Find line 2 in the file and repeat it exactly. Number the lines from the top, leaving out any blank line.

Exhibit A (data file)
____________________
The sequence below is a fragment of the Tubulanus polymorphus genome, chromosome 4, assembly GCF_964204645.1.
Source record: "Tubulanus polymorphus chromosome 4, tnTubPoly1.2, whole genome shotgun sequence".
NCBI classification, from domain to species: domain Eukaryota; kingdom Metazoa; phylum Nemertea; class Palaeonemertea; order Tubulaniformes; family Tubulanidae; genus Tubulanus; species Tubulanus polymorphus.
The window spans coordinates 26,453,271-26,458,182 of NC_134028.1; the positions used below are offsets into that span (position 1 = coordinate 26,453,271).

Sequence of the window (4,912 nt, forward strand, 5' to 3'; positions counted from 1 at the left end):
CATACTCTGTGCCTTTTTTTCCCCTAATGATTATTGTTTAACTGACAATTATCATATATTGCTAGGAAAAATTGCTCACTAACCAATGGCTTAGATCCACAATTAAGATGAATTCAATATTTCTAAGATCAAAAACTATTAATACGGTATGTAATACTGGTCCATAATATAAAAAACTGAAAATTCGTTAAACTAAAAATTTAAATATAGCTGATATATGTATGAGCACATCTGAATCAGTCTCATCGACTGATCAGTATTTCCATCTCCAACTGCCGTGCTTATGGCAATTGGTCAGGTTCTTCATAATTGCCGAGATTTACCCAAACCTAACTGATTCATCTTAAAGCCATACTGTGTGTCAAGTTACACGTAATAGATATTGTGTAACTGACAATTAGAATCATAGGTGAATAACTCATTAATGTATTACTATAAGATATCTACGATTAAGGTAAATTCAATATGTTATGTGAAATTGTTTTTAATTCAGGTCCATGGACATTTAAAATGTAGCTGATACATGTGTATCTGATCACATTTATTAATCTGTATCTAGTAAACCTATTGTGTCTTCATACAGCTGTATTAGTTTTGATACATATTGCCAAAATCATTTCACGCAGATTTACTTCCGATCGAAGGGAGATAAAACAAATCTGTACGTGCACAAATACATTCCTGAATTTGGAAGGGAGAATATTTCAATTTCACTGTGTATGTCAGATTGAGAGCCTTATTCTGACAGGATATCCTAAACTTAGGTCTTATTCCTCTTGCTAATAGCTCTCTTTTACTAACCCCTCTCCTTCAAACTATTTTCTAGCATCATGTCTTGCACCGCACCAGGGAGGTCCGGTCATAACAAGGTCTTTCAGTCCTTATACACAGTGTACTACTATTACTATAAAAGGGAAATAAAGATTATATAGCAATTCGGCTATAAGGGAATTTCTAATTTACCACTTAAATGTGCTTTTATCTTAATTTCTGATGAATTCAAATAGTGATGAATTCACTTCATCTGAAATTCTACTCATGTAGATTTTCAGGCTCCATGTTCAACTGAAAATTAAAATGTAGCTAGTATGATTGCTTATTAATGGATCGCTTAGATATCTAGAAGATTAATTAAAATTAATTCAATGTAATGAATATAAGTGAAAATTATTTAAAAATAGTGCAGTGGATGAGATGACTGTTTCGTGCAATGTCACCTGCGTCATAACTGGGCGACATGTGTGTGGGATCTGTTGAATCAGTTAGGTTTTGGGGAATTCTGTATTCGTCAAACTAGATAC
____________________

Source record: "Tubulanus polymorphus chromosome 4, tnTubPoly1.2, whole genome shotgun sequence".